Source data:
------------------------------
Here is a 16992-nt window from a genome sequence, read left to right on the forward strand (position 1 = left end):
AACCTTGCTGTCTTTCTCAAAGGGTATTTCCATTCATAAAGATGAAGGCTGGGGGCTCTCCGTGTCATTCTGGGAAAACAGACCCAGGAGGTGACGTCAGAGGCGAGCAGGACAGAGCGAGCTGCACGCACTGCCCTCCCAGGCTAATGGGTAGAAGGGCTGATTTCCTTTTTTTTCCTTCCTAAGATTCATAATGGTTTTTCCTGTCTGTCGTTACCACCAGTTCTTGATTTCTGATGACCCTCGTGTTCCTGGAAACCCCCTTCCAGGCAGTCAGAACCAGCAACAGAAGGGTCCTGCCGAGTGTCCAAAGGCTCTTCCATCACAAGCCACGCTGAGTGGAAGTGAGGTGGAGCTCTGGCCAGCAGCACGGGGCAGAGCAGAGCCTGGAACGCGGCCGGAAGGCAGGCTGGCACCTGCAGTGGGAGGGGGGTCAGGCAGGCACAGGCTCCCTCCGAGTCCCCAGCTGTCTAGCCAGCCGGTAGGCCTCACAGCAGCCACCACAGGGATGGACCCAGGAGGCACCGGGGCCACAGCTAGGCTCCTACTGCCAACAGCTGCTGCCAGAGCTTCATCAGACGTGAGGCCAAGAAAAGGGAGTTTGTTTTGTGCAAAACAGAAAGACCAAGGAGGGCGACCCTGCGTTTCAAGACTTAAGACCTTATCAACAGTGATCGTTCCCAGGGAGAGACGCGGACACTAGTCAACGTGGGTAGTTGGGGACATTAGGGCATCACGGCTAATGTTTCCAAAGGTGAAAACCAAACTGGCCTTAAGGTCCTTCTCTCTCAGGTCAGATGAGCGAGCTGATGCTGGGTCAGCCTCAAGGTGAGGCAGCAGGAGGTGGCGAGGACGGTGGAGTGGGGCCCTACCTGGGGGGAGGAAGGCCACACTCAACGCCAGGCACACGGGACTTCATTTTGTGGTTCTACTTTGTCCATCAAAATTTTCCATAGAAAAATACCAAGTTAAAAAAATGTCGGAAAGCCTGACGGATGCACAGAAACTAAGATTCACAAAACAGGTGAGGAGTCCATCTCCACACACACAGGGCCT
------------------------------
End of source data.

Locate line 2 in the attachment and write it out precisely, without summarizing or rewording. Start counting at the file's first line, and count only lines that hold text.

AACCTTGCTGTCTTTCTCAAAGGGTATTTCCATTCATAAAGATGAAGGCTGGGGGCTCTCCGTGTCATTCTGGGAAAACAGACCCAGGAGGTGACGTCAGAGGCGAGCAGGACAGAGCGAGCTGCACGCACTGCCCTCCCAGGCTAATGGGTAGAAGGGCTGATTTCCTTTTTTTTCCTTCCTAAGATTCATAATGGTTTTTCCTGTCTGTCGTTACCACCAGTTCTTGATTTCTGATGACCCTCGTGTTCCTGGAAACCCCCTTCCAGGCAGTCAGAACCAGCAACAGAAGGGTCCTGCCGAGTGTCCAAAGGCTCTTCCATCACAAGCCACGCTGAGTGGAAGTGAGGTGGAGCTCTGGCCAGCAGCACGGGGCAGAGCAGAGCCTGGAACGCGGCCGGAAGGCAGGCTGGCACCTGCAGTGGGAGGGGGGTCAGGCAGGCACAGGCTCCCTCCGAGTCCCCAGCTGTCTAGCCAGCCGGTAGGCCTCACAGCAGCCACCACAGGGATGGACCCAGGAGGCACCGGGGCCACAGCTAGGCTCCTACTGCCAACAGCTGCTGCCAGAGCTTCATCAGACGTGAGGCCAAGAAAAGGGAGTTTGTTTTGTGCAAAACAGAAAGACCAAGGAGGGCGACCCTGCGTTTCAAGACTTAAGACCTTATCAACAGTGATCGTTCCCAGGGAGAGACGCGGACACTAGTCAACGTGGGTAGTTGGGGACATTAGGGCATCACGGCTAATGTTTCCAAAGGTGAAAACCAAACTGGCCTTAAGGTCCTTCTCTCTCAGGTCAGATGAGCGAGCTGATGCTGGGTCAGCCTCAAGGTGAGGCAGCAGGAGGTGGCGAGGACGGTGGAGTGGGGCCCTACCTGGGGGGAGGAAGGCCACACTCAACGCCAGGCACACGGGACTTCATTTTGTGGTTCTACTTTGTCCATCAAAATTTTCCATAGAAAAATACCAAGTTAAAAAAATGTCGGAAAGCCTGACGGATGCACAGAAACTAAGATTCACAAAACAGGTGAGGAGTCCATCTCCACACACACAGGGCCT